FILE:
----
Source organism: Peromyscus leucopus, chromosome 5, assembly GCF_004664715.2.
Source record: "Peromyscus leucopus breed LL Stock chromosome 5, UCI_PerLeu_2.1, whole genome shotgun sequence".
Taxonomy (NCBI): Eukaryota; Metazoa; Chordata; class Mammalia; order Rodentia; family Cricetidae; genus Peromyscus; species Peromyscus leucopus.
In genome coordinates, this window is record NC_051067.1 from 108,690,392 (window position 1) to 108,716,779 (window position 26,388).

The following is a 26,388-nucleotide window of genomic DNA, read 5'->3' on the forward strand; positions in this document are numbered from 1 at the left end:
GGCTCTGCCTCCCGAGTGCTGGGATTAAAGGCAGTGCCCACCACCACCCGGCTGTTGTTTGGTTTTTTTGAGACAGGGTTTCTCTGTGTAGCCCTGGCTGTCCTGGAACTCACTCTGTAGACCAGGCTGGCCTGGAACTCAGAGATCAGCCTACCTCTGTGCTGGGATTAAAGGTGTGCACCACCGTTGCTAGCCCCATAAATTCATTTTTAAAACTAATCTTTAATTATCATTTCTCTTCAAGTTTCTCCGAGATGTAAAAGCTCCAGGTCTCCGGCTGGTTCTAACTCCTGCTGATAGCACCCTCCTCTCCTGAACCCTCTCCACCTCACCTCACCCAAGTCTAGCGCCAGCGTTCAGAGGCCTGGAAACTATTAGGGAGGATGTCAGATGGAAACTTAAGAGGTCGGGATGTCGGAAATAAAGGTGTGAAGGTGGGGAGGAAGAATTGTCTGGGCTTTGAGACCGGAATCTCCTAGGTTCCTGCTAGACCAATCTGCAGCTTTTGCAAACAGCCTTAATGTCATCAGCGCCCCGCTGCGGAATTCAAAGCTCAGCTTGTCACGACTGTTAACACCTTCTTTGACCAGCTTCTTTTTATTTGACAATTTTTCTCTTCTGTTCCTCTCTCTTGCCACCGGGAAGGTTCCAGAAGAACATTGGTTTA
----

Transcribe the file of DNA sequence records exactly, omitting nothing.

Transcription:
Source organism: Peromyscus leucopus, chromosome 5, assembly GCF_004664715.2.
Source record: "Peromyscus leucopus breed LL Stock chromosome 5, UCI_PerLeu_2.1, whole genome shotgun sequence".
Taxonomy (NCBI): Eukaryota; Metazoa; Chordata; class Mammalia; order Rodentia; family Cricetidae; genus Peromyscus; species Peromyscus leucopus.
In genome coordinates, this window is record NC_051067.1 from 108,690,392 (window position 1) to 108,716,779 (window position 26,388).

The following is a 26,388-nucleotide window of genomic DNA, read 5'->3' on the forward strand; positions in this document are numbered from 1 at the left end:
GGCTCTGCCTCCCGAGTGCTGGGATTAAAGGCAGTGCCCACCACCACCCGGCTGTTGTTTGGTTTTTTTGAGACAGGGTTTCTCTGTGTAGCCCTGGCTGTCCTGGAACTCACTCTGTAGACCAGGCTGGCCTGGAACTCAGAGATCAGCCTACCTCTGTGCTGGGATTAAAGGTGTGCACCACCGTTGCTAGCCCCATAAATTCATTTTTAAAACTAATCTTTAATTATCATTTCTCTTCAAGTTTCTCCGAGATGTAAAAGCTCCAGGTCTCCGGCTGGTTCTAACTCCTGCTGATAGCACCCTCCTCTCCTGAACCCTCTCCACCTCACCTCACCCAAGTCTAGCGCCAGCGTTCAGAGGCCTGGAAACTATTAGGGAGGATGTCAGATGGAAACTTAAGAGGTCGGGATGTCGGAAATAAAGGTGTGAAGGTGGGGAGGAAGAATTGTCTGGGCTTTGAGACCGGAATCTCCTAGGTTCCTGCTAGACCAATCTGCAGCTTTTGCAAACAGCCTTAATGTCATCAGCGCCCCGCTGCGGAATTCAAAGCTCAGCTTGTCACGACTGTTAACACCTTCTTTGACCAGCTTCTTTTTATTTGACAATTTTTCTCTTCTGTTCCTCTCTCTTGCCACCGGGAAGGTTCCAGAAGAACATTGGTTTA